US housing starts grew less than expected in May as construction bottlenecks stifled raging demand

home construction
  • US housing starts grew 3.6% in May to an annualized rate of 1.57 million, the Census Bureau said.
  • Economists expected a 3.9% jump. The April reading was also revised lower to indicate starts dropped 12.1% that month.
  • Builders are struggling to shore up home supply as demand remains elevated and construction costs soar.
  • See more stories on Insider’s business page.

New home construction bounced back in May, but still missed economist forecasts as supply-chain issues kept contractors from servicing unprecedented demand.

Housing starts rose 3.6% to an annualized rate of 1.57 million in May, the Census Bureau said Wednesday. Economists surveyed by Bloomberg held a median estimate for a 3.9% jump.

April’s rate was revised lower to 1.52 million, implying a 12.1% slide through the month.

Building permits – which serve as a more forward-looking indicator of residential construction – fell 3% to an annualized rate of 1.68 million. That’s the lowest level since October.

Separately, the number of one-family homes authorized but not yet started climbed to 142,000 last month, the highest since 2006. The gauge is often used as a measure of backlogs in the nation’s housing market.

The May report signals that, while home construction is picking up, the rebound is far from alleviating pressure in the red-hot housing market. Massive demand throughout the pandemic saw sales rates skyrocket and drag inventories to record lows. The imbalance between supply and demand has since led prices to surge and exacerbate affordability risks already lingering throughout the market.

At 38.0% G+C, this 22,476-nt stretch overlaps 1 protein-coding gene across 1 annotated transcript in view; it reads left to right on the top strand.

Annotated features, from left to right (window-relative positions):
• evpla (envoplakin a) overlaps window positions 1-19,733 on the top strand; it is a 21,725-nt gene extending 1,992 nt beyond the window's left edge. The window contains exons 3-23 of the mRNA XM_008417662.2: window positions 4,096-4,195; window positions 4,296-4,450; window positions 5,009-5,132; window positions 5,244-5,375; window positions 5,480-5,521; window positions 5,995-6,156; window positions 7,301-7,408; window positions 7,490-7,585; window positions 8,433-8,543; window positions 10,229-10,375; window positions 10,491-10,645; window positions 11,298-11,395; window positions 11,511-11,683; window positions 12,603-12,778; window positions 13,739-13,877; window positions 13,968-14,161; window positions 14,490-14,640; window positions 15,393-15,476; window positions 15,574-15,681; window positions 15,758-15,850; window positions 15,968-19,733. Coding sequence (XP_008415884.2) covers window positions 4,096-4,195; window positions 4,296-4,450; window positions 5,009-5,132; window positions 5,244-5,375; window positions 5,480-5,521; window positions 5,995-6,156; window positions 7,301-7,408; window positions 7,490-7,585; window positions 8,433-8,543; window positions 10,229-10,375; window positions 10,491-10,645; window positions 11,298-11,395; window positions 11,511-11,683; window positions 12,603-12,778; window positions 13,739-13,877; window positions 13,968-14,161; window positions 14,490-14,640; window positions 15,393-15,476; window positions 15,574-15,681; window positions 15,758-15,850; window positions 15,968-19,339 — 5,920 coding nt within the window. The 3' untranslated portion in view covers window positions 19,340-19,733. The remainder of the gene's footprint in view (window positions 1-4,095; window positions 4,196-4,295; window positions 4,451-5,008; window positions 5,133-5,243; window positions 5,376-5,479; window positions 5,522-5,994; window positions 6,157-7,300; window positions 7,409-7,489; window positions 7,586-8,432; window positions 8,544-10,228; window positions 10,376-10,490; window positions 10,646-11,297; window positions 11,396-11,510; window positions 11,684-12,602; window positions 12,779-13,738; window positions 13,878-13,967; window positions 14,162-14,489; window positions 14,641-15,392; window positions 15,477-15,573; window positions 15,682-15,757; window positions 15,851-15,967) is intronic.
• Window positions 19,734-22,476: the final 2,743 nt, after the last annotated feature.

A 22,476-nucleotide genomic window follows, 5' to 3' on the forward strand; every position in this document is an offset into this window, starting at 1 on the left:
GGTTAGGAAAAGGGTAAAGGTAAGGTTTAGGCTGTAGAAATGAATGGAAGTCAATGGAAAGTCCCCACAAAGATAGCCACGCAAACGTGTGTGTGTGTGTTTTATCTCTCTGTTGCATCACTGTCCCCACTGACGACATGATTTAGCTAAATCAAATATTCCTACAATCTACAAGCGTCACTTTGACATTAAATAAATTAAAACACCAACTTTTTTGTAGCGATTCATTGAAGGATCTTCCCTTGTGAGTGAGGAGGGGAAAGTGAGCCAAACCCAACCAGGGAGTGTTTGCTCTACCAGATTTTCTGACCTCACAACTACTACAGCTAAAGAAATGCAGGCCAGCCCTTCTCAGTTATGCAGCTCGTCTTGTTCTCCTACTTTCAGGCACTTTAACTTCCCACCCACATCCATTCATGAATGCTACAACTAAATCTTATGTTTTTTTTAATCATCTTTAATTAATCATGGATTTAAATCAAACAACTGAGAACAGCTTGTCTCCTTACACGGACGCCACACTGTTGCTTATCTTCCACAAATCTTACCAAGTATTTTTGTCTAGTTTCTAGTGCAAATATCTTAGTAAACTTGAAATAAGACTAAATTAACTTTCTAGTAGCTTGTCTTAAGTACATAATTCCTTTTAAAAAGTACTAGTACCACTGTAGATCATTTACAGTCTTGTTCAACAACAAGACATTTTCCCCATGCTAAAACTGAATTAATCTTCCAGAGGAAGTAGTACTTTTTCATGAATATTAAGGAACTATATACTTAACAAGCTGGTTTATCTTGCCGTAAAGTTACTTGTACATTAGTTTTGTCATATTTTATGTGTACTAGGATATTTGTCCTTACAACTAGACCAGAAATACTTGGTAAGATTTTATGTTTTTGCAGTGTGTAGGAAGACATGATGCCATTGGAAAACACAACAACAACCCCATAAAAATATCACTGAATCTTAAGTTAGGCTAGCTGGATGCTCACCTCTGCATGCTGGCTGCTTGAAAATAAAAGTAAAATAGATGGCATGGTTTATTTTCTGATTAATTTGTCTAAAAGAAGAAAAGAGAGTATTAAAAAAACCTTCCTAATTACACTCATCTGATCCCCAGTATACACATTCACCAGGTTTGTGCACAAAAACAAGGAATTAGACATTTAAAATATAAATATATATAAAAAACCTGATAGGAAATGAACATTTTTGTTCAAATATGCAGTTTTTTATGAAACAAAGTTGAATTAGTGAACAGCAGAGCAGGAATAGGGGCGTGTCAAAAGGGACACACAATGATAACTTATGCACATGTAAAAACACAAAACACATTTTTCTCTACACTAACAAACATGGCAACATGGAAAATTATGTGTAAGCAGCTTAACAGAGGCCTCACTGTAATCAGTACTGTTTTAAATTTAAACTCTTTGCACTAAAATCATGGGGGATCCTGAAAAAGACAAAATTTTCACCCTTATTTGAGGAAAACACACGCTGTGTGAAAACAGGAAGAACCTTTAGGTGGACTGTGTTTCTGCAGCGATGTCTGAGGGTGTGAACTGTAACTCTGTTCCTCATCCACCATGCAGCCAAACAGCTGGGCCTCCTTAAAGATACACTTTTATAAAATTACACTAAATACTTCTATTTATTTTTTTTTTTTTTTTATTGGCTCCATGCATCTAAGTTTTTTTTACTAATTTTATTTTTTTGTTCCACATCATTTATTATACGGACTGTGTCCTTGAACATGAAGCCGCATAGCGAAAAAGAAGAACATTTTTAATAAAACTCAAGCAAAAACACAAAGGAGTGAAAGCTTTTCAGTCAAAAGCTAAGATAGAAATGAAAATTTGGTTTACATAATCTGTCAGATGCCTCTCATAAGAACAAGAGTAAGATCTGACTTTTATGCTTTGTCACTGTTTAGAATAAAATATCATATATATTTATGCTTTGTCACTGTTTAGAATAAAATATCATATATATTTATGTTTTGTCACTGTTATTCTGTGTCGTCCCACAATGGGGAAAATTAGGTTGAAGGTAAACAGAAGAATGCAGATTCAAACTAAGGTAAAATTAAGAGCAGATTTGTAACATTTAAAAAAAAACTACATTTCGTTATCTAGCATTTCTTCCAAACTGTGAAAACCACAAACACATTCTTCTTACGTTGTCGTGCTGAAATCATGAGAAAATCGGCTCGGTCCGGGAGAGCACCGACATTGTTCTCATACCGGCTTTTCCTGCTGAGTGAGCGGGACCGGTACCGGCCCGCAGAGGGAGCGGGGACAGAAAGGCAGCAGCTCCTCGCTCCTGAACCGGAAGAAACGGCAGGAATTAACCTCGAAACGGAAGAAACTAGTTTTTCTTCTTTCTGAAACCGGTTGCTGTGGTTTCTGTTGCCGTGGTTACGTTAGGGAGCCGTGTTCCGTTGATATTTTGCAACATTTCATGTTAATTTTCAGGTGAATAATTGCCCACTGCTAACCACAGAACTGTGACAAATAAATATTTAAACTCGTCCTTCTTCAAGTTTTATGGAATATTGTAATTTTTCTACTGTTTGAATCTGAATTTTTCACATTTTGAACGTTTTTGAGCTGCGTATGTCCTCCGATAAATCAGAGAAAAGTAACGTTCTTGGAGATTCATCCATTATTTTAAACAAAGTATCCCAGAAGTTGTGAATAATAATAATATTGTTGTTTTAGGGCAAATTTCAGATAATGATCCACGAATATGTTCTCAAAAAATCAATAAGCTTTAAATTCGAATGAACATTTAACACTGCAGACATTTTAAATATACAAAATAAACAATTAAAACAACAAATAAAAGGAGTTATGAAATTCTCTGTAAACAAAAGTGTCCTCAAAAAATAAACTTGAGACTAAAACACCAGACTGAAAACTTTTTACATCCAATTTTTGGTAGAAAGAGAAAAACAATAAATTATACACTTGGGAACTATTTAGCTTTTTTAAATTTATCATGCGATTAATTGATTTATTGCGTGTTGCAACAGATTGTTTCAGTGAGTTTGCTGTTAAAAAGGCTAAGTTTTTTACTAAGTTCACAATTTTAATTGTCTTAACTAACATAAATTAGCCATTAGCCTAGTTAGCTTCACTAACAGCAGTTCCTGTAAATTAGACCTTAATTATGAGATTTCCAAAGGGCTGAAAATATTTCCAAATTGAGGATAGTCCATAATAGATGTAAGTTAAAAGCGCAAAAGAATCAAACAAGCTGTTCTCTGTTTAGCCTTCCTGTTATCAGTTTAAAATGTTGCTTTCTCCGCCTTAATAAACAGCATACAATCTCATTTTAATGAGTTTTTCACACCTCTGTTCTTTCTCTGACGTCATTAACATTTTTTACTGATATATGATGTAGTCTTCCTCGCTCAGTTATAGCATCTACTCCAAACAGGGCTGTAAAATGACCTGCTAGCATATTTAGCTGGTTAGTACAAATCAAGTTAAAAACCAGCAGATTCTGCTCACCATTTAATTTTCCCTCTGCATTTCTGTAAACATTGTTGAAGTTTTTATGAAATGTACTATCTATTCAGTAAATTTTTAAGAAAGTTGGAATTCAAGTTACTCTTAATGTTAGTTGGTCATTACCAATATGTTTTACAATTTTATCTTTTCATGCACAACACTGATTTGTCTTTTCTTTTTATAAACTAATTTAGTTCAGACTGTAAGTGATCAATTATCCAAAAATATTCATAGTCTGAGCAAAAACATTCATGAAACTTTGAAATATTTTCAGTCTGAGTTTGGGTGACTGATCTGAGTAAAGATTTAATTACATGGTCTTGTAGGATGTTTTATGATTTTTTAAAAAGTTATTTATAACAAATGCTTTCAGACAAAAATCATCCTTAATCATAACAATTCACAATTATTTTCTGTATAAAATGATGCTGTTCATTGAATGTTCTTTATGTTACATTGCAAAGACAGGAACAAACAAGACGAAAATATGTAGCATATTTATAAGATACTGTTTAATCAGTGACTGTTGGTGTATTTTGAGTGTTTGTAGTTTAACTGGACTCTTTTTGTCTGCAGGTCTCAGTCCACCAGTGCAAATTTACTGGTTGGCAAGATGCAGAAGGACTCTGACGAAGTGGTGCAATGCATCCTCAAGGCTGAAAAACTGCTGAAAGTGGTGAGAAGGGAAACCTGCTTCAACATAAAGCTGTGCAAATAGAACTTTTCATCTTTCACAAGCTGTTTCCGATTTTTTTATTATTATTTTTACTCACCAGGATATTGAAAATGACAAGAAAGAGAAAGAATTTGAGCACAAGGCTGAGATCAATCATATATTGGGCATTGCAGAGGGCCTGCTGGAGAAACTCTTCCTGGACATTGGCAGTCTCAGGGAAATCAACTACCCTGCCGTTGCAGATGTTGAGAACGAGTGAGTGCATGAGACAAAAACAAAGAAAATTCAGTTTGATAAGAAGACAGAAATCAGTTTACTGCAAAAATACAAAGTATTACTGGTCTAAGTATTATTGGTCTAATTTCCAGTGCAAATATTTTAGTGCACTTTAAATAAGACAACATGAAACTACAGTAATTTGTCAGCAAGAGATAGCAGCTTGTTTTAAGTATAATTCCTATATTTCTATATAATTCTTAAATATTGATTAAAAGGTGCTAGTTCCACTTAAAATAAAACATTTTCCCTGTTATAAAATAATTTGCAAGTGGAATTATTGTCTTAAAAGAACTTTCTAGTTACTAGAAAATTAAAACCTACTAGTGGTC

Starts will fail to break out and instead waver near current levels for the rest of 2021, Nancy Vanden Houten, lead economist at Oxford Economics, said.

“Strong demand, a need for inventory, and homebuilder optimism will keep a floor under activity, but builders continue to face supply constraints that may hamper or at least postpone construction,” she added.

Builders have tried to shore up home supply, but their efforts have recently run up against severe bottlenecks. Lumber prices exploded higher in April and crept higher still in May before retracing only some of the rally. The surge helped boost the producer price index for construction materials another 4.6% higher last month after climbing 5.2% in April.

Even the lots where homes are built are in short supply. The New Home Lot Supply Index slid 10% to a record low in the first quarter of the year, housing analytics firm Zonda said in May.

For now, contractors are shifting the higher costs to buyers. Home prices in the US spiked 13.2% year-over-year in March, according to the S&P CoreLogic Case-Shiller Home Price Index. The May reading exceeded the 12.5% estimate and marked the largest one-year jump since December 2005.

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